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UAE ship finance – a difference of opinions

UAE ship finance – a difference of opinions
The great and the good of the UAE shipping industry came together in Abu Dhabi at the fourth UAE Summit of Marine and Maritime Leaders this week with the subject of finance and the availability of funding dominating much of the proceedings.   

In the opening address to around 300 delegates and industry professionals, Bora Bariman, head of energy & marine corporate and institutional banking group at National Bank of Fujairah, said that the outlook for finance is more positive than it was 12 months ago, with more than 50 banks in the UAE active and available to owners and operators.

He did caution that banks are unlikely to “be a one-stop-shop that can write a cheque and solve all problems”, but appealed to the shipping industry and private financers to foster closer relationships with banking institutes.

“I think the solution is to put together a number of relationship focused banks, alongside private equity. We want to work together with owners, fellow banks and equity funds to support the shipping industry. We know the business is there, and it is important to the region. It would be foolish to ignore.”

Bariman’s remarks were met with, if not outright hostility, a number of counter claims from the assembled shipping community.

Banks were accused of being “greedy” during boom periods, pulling back when times get tough, and offering unrealistic finance terms, where ship owners are expected to raise upwards of 50% of the cost of a new build or venture. One delegate asked the panel: “What is the point of this? If I had $800m I wouldn’t be coming to the banks for another $800m” – a remark which drew applause from other industry professionals.

Marcus Machin, principal at Tufton Oceanic (Middle East) Limited – a man who has a great deal of experience when it comes to investing in shipping – presented an admirable defence of the banks and investment vehicles, pointing out that financial institutions seek consistent and reliable returns first and foremost – a difficult claim for shipping in current market conditions.

He added that a spike in funding had been seen in 2012, when confidence in the sector was up and when banks had sizeable capital derived from government quantitative easing programmes. Suffice to say neither of those factors are in play today, resulting in a lack of dearth of funding.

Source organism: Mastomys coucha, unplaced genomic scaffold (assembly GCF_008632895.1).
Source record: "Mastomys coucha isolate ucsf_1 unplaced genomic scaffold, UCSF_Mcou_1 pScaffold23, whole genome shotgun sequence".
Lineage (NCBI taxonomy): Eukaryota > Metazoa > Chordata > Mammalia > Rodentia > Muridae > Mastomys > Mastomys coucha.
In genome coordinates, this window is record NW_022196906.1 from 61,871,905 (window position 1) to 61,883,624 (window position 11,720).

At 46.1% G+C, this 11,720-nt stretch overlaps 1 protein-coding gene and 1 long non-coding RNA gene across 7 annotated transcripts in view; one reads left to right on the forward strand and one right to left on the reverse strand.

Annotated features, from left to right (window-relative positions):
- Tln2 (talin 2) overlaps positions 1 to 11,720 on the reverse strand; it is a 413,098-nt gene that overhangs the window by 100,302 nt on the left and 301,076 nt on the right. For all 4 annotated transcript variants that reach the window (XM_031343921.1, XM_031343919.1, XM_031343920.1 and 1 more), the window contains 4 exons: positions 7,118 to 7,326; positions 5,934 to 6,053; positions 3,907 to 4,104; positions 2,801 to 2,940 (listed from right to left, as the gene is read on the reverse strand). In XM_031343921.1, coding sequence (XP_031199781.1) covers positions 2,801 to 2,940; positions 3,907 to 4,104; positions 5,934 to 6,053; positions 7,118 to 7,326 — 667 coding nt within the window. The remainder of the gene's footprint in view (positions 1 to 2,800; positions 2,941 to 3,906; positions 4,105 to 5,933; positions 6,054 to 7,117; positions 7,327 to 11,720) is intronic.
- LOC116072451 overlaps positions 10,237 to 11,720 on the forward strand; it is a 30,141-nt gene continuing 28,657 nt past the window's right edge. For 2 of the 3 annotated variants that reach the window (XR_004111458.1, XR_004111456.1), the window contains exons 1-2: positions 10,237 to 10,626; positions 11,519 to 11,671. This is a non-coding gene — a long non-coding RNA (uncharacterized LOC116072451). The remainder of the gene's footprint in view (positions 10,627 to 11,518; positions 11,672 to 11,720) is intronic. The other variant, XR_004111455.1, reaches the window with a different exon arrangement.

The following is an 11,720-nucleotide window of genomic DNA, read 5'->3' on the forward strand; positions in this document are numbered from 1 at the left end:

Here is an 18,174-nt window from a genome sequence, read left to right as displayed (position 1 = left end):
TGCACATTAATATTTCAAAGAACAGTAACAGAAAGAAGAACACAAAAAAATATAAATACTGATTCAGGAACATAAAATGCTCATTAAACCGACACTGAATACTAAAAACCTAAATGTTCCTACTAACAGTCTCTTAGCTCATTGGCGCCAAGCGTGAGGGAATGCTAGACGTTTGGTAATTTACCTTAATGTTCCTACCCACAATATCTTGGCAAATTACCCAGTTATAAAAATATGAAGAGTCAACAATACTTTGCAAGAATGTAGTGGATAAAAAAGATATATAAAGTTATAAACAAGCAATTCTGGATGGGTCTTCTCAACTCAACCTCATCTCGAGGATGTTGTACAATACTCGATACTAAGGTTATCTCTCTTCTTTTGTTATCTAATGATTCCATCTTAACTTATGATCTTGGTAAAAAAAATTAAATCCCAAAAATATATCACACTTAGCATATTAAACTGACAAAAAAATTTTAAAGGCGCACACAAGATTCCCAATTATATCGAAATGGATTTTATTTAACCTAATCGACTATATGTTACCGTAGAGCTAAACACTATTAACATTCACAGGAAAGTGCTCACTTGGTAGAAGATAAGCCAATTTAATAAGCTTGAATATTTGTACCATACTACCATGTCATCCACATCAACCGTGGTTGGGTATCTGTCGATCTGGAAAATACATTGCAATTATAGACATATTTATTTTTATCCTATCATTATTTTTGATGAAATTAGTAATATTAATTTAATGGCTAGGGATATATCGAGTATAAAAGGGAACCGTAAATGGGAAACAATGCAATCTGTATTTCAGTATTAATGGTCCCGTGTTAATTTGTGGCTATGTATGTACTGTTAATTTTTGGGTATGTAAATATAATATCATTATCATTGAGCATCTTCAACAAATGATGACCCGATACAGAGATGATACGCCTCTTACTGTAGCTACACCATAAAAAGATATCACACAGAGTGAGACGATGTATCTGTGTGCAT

It was not enough to stem the tide of criticism, however, as members of the banking community were accused of not properly supporting its domestic shipping industry. One ship owner said that after being turned down for financing from a bank in the UAE, he went to the same bank abroad and was approved for funding.

“What is it that international banks see that local banks do not?” the panel was asked.

Not finished, delegates raised the examples of China, Japan and Europe, where it was claimed local businesses are given preferential treatment – a philosophy many would clearly like to see replicated in the UAE.

Putting her head above the parapit, Jasamine Fichte, managing partner of Fitch & Co, said that “bashing UAE banks” did nobody any good, and that funding thresholds had rightly been changed to protect banks, shipping companies and the wider economy.

“A big part of the problem the industry currently faces is cheap and easy money that was being leant ten years ago. Banks were lending millions of dollars and that worked while everyone was making money, but local banks had to step back as a result of lots of toxic debt when things went wrong. There is no point in playing the blame game.

“As a local bank, I have to be persuaded [to approve finance] for this industry, because of what has happened previously. The banks are in a good position, there is no bad debt and we are setting up funds, so there are opportunities for good companies. But the threshold [for funding] it is much higher; it is harder to get finance, but that is right. Put yourself in the banks’ shoes, would you be prepared to finance? Shipping is only in the news when something bad happens.”

Fichte acknowledged the support the given to Chinese shipping companies by domestic financial institutions, but added that the lending is backed by the government, which is a scenario very unlikely to be replicated in the UAE any time soon.

Bringing the often spiky conversation full circle, Fichte backed closer collaboration between all stakeholders and even suggested a national shipping fund, but admitted any meaningful alliance is some way off yet.

“Why not look at creating a Dubai Government shipping fund, for example? Private equity on its own doesn’t understand shipping, so this could be properly explained by the banks, who in turn could deal with the funds they trust and work well with. That would be a proper shipping fund, bringing together all the stakeholders, but the government does not want to take the risk of backing a fund. The first step is getting all parties around the table.”

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